Vehicles are categorized into five roles, first one being scouts. They have a higher focus on speed and disruption skills. Second would go into the fighter role which provides damage at close to mid-range. Artillery, however, would be fulfilling a sniper role hitting from long distances and Tanks would focus more on their defensive capabilities and higher health. Lastly, the Support role would as you guessed it, healing. Each vehicle has their unique capabilities and attributes to make others of similar roles provide different experiences while letting the players find their preferred playstyles.
Moving forward, backward and to the side, sorry! I mean progressing on a specific vehicle and earning mastery levels would unlock new skins for you to buy later on. Gives you the bling! While leaving you begging for coins later. They all come as unique paint jobs but nothing that really changes outside of it. Getting coins for purchasing such skins can easily be obtained through playing matches be it quick play or competitive. Coop vs. AI, however, is unlocked first for training purposes and is easily locked after a while. And because it’s an early access game with a very low population, even quick play can easily be a Co-op vs. AI mode if no one else is currently on. Thus it makes you wait a couple of seconds to over two minutes to start a match which gets filled with the bots.
Daily login rewards and daily challenges seem like the thing most common in free-to-play business models and this does not disappoint. You get coins in your daily logins as well as bit cash which depends on the current day’s rewards. Meanwhile, your daily challenges put you into the shoes of the different vehicle roles from playing tanks to supports or dealing core damage while rewarding you with more coins to get you started as a tycoon. Similarly, if a challenge seems hard or simply undesirable, a re-roll can be done once a day. However, failure to finish a daily challenge or when you simply don’t feel like doing it means it’s going to stick with you until you finish them.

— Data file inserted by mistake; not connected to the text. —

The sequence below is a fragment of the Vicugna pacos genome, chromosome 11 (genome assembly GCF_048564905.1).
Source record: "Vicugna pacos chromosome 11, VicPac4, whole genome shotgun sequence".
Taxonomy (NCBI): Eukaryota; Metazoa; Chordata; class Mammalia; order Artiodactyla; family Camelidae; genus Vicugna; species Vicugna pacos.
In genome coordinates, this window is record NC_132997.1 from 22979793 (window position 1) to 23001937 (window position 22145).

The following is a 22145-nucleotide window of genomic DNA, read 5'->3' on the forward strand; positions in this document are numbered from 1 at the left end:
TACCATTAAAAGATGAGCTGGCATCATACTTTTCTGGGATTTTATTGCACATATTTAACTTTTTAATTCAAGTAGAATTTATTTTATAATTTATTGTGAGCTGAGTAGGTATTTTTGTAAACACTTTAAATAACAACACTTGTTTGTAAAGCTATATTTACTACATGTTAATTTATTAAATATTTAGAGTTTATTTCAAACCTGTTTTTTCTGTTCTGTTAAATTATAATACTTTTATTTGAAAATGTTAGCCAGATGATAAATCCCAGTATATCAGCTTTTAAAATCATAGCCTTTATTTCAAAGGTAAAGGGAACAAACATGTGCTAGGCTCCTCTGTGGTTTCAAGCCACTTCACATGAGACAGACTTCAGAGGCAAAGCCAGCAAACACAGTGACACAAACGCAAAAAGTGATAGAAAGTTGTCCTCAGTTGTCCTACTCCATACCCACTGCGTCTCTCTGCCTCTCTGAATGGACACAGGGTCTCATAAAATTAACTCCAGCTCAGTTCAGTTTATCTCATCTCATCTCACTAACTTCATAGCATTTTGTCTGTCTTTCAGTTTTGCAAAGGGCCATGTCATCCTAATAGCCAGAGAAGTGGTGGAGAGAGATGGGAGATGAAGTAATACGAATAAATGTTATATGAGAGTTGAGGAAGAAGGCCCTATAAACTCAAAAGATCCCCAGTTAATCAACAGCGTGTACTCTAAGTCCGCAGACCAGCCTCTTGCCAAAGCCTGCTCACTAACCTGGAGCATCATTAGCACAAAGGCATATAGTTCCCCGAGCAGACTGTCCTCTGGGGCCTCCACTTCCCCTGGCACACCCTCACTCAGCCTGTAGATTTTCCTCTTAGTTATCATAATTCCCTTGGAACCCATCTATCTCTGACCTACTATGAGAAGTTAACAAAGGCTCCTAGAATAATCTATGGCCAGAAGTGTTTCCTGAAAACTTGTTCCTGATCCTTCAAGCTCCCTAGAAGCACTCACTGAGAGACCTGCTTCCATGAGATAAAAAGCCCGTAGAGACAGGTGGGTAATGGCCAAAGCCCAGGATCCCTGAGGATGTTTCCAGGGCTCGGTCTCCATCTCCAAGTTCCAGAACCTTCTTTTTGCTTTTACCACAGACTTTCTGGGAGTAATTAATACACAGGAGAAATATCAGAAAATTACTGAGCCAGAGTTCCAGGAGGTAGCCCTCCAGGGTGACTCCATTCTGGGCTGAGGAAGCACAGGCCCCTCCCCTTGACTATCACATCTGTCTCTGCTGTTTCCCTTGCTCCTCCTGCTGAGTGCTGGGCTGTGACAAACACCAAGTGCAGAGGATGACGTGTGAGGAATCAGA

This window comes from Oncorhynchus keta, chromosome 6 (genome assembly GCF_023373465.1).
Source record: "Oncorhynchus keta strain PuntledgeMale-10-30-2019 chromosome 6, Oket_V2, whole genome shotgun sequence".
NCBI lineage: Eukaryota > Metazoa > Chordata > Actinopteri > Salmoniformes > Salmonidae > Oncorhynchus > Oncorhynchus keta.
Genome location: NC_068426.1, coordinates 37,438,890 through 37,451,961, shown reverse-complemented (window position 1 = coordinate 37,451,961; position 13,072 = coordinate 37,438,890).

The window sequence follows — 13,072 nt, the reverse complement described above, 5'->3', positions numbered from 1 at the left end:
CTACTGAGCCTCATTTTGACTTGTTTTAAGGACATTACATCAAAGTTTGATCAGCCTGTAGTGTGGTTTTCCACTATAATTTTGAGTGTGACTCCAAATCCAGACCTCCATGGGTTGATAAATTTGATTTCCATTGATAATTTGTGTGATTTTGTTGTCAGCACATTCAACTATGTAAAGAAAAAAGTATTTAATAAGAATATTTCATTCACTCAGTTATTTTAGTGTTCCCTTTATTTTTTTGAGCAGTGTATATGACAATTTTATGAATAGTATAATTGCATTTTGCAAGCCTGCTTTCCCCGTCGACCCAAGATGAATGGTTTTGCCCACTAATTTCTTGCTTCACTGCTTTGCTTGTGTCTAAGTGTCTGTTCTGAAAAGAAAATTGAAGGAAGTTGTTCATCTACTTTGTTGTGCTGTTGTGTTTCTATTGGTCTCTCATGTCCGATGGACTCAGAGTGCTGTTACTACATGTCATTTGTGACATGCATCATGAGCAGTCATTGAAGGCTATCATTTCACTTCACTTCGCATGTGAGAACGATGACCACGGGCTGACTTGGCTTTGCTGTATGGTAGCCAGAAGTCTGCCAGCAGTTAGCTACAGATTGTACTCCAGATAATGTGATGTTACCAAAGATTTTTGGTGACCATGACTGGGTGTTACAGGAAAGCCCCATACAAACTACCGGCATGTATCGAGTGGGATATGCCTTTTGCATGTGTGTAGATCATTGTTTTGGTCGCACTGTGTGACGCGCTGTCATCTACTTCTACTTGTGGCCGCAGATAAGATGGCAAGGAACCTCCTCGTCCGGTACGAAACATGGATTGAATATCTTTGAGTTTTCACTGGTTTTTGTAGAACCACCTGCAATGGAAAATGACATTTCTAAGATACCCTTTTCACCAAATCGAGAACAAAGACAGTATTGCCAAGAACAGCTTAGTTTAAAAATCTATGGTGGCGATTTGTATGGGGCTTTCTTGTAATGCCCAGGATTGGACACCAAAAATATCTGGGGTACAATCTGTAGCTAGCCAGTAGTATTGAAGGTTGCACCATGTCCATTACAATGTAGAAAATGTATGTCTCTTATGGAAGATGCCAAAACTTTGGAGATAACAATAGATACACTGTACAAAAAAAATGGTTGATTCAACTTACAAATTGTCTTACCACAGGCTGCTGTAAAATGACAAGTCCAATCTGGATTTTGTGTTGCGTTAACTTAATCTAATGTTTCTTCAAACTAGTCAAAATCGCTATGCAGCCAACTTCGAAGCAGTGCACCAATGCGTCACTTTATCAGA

Controlling your vehicle exclusively with the left stick makes for a very hard experience at first glance and the second as well as the third. Even now I feel like having an accelerator and reverse button mapped to the trigger buttons would provide a more desirable feel while abilities would be mapped on the shoulder buttons as well as either the D-Pad or face buttons for the extras.
The one single map currently available doesn’t feel memorable nor easily recognizable. Iceland comes off as a grassland with huge rocks and some platforms to jump on but aside from that, it’s simply just that. A simple and symmetrical map that doesn’t hold any advantageous positions and choke points for that last stand. Additionally, I feel there’s a need for high ramps to go into in order to flank a support role from above or simply have a one-time use power-up that spawns to tip the balance especially when a match becomes one-sided.
Overall, the game itself has the potential to succeed but a bit early for that big break. It lacked on the simple to master movement that a normal FPS would nail down through the middle and what ensued was a slightly clunky driving game that has you killing each other. Dying in the game also means you’ll be able to see everything from enemy positions and their directions of travel as well as their possible targets. The consumable and stat upgrades offer little in the face of a high leveled enemy. But what really makes good use of casual play is hitting enemies immediately earns you experience and currency rather than taking the final hit on an enemy or mob.